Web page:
The literature on ambidexterity attributes the survival of an organization to two main entrepreneurial behaviours, the ability to continuously explore and identify new product and service opportunities, and the ability to exploit existing resources. A number of studies suggests that the effects of exploration and exploitation on company performance are direct, and argue that ambidextrous companies perform best (He and Wong, 2004). However, other researchers (for example Raisch and Birkinshaw, 2008) suggest that the relationship is more complex, with factors mediating or moderating these relationships.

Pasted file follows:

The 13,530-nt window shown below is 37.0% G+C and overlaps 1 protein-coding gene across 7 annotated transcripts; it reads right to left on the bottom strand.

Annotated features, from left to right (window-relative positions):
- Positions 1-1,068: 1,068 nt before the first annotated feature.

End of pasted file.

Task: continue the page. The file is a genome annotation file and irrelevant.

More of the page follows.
This study introduces strategic learning (e.g. Mintzberg, 1985) as a mediating factor between exploration, exploitation and performance. Strategic learning is defined as an organization’s dynamic capability consisting of intra-organizational processes for the dissemination, interpretation and implementation of strategic knowledge (Kuwada, 1998; Thomas et al., 2001). Furthermore, this study seeks to contribute to entrepreneurship research by testing the moderating effect of exploitation on the exploration—strategic learning relationship.